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According to brain research in education, connecting factual knowledge to creativity enhances long term learning. After completing their unit of under the sea study, 1st and 2nd graders are ready to apply their new science knowledge in a creative form.

Lesson Plan Ideas

Learning Objectives for Grades: 1st and 2nd

Developed by: Children’s Creativity Specialist, Stephie Morton, Artist in Residence, Laurel Elementary School of Arts and Technology, Ft. Collins, Colorado

Students will:

  • Investigate characteristics of ocean environments.
  • Recognize that the undersea world is inhabited by culturally diverse species.
  • Know the difference between underwater species and be able to demonstrate them using various media (collage technique emphasizing creativity and craftsmanship).
  • Develop and reinforce language, research, science, and aesthetic concepts through the use of reference materials.
  • Act as continuous learners as they develop a lifelong interest and appreciation for the beauty of life under the sea.

Steps

  1. Under the Sea Mural Collage Project:
    Students use books to find reference pictures of under sea life. Each child makes a sketch of their chosen sea plant or animal, and then redraws the basic image on Poster Board. Poster Board is easy to cut and provides a sturdy background for receiving collage.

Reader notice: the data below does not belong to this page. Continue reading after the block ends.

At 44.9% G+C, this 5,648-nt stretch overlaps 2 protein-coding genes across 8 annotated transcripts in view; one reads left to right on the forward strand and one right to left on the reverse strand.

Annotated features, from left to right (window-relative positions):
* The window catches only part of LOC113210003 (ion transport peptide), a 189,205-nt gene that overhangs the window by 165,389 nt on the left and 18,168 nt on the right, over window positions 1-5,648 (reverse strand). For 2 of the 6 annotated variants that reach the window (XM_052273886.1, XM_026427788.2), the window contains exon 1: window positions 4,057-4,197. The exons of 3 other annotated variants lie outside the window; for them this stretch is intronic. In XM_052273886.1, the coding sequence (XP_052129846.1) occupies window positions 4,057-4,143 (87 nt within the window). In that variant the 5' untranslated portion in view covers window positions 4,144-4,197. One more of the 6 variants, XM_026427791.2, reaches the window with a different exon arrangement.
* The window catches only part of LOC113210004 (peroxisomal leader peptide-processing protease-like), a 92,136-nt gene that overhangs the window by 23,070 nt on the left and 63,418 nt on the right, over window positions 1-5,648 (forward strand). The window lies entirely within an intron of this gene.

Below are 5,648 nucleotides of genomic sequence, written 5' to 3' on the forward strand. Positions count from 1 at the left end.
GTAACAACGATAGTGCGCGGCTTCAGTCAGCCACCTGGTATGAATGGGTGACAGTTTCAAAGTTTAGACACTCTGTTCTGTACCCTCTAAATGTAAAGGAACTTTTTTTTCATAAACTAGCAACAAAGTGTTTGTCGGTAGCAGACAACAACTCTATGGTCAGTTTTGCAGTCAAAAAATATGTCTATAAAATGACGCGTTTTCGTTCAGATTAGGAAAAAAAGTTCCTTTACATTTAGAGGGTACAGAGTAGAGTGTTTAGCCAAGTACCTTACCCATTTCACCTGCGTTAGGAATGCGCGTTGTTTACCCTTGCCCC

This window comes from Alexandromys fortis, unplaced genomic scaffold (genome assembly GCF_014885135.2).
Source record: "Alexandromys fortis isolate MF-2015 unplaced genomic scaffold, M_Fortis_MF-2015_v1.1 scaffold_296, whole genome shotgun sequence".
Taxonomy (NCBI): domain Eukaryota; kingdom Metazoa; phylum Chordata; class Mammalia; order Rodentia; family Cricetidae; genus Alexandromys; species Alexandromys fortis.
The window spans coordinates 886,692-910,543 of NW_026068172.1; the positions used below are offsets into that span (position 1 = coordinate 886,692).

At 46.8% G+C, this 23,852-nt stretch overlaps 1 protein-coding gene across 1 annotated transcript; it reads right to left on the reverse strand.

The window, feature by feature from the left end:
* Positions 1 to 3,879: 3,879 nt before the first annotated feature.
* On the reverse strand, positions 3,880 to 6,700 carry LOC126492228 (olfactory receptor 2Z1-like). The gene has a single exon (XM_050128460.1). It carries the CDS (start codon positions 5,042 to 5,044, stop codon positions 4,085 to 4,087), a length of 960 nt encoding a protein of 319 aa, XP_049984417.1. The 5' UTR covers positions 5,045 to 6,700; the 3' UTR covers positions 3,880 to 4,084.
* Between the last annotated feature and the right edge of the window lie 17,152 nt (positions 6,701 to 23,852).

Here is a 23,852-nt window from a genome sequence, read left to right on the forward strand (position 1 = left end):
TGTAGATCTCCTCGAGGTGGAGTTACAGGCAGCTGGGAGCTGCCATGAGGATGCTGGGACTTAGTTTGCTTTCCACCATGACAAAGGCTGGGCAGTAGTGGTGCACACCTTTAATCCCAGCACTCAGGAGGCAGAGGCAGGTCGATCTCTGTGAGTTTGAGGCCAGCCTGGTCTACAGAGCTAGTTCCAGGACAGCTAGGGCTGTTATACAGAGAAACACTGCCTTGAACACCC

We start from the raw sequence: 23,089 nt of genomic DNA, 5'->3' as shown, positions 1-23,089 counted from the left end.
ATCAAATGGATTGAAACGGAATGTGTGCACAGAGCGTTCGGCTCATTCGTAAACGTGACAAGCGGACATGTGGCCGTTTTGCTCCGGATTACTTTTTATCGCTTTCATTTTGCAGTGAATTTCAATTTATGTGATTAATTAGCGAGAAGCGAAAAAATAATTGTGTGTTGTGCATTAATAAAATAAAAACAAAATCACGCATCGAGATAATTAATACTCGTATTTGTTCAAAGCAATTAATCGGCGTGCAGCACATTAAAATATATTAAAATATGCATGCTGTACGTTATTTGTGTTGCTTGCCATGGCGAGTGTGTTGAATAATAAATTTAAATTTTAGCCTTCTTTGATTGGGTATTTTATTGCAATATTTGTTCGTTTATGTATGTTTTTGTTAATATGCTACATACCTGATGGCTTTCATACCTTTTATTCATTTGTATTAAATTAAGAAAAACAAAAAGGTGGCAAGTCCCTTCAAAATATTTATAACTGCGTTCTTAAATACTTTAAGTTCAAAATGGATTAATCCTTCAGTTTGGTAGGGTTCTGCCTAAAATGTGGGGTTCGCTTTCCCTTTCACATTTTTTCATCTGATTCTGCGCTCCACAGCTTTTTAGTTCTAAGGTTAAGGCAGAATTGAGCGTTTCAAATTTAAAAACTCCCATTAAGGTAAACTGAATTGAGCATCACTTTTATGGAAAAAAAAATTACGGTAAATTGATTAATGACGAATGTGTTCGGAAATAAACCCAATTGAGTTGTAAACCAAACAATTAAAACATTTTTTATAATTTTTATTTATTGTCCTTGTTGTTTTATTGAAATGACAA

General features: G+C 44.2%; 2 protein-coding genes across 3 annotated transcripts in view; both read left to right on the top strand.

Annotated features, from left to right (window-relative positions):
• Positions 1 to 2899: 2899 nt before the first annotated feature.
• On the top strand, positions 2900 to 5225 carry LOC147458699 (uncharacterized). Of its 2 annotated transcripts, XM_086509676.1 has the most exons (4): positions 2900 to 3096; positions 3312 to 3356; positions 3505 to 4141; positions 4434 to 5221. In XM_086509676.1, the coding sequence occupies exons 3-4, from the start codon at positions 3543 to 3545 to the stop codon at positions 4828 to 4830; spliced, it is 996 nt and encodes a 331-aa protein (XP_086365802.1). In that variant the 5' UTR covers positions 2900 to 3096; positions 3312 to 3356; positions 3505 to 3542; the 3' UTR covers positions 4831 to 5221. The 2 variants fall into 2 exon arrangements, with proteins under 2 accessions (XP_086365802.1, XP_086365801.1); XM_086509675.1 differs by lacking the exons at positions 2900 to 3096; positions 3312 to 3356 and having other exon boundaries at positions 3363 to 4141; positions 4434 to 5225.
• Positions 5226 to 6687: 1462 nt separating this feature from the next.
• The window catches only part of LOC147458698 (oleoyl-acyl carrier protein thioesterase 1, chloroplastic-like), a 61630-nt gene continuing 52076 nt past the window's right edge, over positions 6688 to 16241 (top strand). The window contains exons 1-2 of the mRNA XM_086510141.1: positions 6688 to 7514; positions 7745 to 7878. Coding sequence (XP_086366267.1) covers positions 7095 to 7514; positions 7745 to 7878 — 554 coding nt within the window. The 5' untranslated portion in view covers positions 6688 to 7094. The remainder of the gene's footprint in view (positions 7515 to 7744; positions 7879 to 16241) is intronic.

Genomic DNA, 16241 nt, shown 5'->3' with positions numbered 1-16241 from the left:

Step 1

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  2. Collage Technique:
    Make a simple display that shows different ways to decorate with paper to inspire imagination. Provide an assortment of Pacon® papers (use scrap pieces from other projects) in open bins to encourage creative choices. Children can cut or tear papers for embellishment and attach with a glue stick. Some delicate papers like Cellophane Wrap and Spectra® Art Tissue™ attach best with double-sided tape.

    Step 2

    TIPS:

    • Styrofoam plates make wonderful teeth for sharks and other toothy creatures.
    • Children love using assorted sizes of Wiggly Eyes for their finishing touch.
    • Hole punches add fun effects.                                                                
    • Relative size of plants and animals and their placement of the mural (on the ocean floor?, where in the water?) make for interesting discussion.
    • Let children participate in the placement of their creation on the mural. Use push pins at first for any last minute design changes and then attach with double-sized tape. Staples work fine too.

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